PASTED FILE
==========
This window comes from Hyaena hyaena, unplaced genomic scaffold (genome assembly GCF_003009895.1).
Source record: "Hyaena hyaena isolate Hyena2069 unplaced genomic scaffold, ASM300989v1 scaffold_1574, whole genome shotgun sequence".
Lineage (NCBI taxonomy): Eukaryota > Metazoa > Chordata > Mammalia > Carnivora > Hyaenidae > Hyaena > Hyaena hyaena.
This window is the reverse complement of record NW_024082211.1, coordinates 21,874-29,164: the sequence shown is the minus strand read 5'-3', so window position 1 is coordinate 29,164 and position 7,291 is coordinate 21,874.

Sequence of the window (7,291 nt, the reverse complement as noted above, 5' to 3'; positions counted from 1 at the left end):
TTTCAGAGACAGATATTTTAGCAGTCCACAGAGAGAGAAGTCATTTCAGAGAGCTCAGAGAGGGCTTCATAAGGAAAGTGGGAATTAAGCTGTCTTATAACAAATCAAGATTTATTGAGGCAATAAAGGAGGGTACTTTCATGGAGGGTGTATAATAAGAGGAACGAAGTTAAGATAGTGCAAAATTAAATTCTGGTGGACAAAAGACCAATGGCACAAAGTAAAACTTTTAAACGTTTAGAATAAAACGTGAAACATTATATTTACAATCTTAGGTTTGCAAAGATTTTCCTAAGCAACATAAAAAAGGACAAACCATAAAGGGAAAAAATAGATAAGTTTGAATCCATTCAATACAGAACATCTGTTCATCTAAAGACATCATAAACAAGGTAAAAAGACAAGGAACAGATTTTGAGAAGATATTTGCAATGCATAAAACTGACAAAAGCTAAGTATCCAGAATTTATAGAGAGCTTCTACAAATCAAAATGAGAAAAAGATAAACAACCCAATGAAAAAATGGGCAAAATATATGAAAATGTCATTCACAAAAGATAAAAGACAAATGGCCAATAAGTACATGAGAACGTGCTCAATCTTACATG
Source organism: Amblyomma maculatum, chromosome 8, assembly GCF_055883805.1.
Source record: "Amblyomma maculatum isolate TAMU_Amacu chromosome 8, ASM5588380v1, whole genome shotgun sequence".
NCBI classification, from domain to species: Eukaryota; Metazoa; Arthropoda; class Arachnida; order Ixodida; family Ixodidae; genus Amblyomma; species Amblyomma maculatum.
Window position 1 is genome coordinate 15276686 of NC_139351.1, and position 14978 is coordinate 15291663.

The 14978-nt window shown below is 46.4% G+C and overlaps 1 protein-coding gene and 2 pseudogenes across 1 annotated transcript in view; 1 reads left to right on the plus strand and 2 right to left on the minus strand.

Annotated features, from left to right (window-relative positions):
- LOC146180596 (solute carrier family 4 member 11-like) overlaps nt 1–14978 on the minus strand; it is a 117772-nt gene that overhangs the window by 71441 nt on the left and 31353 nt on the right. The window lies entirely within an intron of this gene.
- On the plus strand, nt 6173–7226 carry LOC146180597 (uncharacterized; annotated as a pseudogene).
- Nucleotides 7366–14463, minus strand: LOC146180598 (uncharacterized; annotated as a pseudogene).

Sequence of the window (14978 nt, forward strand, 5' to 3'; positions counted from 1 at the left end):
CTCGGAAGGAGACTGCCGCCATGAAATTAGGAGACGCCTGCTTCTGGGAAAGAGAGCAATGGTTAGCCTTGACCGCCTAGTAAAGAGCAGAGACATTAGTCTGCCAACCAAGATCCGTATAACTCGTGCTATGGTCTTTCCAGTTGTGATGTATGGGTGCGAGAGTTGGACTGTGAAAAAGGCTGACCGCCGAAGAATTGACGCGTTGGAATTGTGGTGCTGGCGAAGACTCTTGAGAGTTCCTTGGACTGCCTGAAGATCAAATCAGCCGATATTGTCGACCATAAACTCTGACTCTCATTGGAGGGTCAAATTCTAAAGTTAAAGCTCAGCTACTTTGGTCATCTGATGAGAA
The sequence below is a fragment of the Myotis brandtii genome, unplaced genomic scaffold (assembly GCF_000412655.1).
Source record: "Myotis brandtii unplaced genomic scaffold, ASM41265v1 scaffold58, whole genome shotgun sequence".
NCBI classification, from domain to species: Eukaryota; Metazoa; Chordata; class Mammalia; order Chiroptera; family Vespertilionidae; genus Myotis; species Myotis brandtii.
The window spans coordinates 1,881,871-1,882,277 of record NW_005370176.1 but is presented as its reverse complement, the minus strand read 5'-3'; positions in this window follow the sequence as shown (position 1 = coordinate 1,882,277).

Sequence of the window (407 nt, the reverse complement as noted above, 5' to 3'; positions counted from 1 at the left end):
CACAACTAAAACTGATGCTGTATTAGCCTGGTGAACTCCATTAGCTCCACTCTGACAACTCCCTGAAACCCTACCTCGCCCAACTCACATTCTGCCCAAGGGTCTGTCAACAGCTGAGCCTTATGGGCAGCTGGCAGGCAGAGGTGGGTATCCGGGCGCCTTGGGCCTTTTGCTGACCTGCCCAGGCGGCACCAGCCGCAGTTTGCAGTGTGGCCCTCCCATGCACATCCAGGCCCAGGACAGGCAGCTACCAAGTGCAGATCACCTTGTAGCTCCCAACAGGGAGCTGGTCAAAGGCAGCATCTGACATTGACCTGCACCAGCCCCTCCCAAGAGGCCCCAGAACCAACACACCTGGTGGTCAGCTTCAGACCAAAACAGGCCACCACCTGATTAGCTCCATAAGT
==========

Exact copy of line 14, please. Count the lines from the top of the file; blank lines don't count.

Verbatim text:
- On the plus strand, nt 6173–7226 carry LOC146180597 (uncharacterized; annotated as a pseudogene).